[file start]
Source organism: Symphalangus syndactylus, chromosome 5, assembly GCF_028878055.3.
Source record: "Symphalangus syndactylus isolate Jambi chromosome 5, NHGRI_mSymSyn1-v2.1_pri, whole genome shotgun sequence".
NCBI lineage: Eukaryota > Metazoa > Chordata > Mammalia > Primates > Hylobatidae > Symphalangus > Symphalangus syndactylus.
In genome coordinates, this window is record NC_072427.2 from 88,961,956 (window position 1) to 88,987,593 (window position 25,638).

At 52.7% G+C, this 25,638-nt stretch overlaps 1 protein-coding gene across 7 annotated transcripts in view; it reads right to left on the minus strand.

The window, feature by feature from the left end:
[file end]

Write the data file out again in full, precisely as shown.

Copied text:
Source organism: Symphalangus syndactylus, chromosome 5, assembly GCF_028878055.3.
Source record: "Symphalangus syndactylus isolate Jambi chromosome 5, NHGRI_mSymSyn1-v2.1_pri, whole genome shotgun sequence".
NCBI lineage: Eukaryota > Metazoa > Chordata > Mammalia > Primates > Hylobatidae > Symphalangus > Symphalangus syndactylus.
In genome coordinates, this window is record NC_072427.2 from 88,961,956 (window position 1) to 88,987,593 (window position 25,638).

At 52.7% G+C, this 25,638-nt stretch overlaps 1 protein-coding gene across 7 annotated transcripts in view; it reads right to left on the minus strand.

The window, feature by feature from the left end: